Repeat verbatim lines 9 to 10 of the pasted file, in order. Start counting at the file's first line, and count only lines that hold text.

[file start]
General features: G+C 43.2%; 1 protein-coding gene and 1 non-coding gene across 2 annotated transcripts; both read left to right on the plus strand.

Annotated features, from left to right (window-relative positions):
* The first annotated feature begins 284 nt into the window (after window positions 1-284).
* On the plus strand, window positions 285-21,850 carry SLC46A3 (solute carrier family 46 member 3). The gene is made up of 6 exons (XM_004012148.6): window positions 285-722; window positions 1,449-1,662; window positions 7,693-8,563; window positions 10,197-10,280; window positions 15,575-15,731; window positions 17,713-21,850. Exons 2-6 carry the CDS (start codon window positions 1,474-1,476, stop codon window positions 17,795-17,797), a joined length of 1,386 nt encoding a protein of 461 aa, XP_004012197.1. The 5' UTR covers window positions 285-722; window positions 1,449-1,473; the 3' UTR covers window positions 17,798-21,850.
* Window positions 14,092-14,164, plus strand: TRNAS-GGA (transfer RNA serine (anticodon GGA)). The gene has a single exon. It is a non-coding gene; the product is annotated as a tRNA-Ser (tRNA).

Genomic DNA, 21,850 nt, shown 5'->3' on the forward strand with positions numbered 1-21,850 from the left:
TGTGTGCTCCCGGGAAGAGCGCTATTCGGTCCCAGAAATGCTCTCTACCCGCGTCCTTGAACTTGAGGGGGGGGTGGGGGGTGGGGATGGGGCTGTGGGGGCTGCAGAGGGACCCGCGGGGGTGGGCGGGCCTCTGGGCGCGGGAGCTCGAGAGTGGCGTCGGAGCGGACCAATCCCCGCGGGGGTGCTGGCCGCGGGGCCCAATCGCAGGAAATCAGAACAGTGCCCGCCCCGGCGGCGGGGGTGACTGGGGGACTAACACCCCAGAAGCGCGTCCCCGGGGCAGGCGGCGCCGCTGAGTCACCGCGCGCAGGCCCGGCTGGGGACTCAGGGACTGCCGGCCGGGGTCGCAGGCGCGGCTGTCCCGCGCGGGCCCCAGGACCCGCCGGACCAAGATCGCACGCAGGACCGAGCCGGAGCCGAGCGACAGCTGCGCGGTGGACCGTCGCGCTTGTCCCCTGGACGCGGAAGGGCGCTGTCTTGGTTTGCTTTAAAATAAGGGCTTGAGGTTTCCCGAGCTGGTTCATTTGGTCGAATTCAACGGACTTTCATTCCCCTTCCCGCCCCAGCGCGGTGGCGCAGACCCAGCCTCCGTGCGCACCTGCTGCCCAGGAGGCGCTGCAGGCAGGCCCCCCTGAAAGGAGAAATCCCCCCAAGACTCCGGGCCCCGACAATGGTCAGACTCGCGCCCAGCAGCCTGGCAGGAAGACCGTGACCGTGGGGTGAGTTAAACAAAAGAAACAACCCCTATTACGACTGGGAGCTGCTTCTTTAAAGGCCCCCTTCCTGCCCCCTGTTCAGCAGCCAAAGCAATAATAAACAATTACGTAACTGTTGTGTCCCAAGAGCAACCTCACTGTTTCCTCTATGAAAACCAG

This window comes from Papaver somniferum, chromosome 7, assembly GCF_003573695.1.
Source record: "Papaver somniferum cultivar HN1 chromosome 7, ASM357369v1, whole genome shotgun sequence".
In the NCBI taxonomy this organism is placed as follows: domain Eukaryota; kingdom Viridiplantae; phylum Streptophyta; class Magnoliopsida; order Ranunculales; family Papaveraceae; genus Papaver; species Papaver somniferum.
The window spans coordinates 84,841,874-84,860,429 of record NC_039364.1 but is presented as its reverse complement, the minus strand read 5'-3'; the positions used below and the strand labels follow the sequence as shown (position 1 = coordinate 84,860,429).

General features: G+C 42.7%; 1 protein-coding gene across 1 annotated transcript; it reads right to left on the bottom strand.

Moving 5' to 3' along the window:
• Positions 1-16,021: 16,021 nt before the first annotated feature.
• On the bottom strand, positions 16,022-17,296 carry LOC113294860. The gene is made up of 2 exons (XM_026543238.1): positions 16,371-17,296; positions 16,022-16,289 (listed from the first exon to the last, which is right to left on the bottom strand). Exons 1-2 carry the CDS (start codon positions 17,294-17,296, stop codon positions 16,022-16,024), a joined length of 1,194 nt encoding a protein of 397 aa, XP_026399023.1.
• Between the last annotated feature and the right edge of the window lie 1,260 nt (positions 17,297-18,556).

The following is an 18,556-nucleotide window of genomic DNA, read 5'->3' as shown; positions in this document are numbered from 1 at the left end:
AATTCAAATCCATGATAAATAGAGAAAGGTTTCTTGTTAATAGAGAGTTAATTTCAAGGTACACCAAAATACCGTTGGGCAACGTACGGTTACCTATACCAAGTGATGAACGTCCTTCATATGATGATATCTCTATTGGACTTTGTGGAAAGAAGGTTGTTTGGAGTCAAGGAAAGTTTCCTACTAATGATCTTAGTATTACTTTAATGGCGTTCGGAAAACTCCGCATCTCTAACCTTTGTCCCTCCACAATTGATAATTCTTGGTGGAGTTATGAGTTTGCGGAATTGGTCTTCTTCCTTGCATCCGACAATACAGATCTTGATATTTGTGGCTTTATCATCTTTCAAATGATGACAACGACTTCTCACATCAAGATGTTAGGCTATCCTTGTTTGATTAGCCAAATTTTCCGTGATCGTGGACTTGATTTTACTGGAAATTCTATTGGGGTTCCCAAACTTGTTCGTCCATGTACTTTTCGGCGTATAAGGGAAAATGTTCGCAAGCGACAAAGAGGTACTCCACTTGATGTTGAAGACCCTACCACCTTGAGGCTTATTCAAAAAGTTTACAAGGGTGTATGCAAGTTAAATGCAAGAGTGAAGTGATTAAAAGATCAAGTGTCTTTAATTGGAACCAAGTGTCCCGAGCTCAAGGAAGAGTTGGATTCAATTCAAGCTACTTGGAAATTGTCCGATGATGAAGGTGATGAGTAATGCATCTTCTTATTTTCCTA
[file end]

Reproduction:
Source record: "Papaver somniferum cultivar HN1 chromosome 7, ASM357369v1, whole genome shotgun sequence".
In the NCBI taxonomy this organism is placed as follows: domain Eukaryota; kingdom Viridiplantae; phylum Streptophyta; class Magnoliopsida; order Ranunculales; family Papaveraceae; genus Papaver; species Papaver somniferum.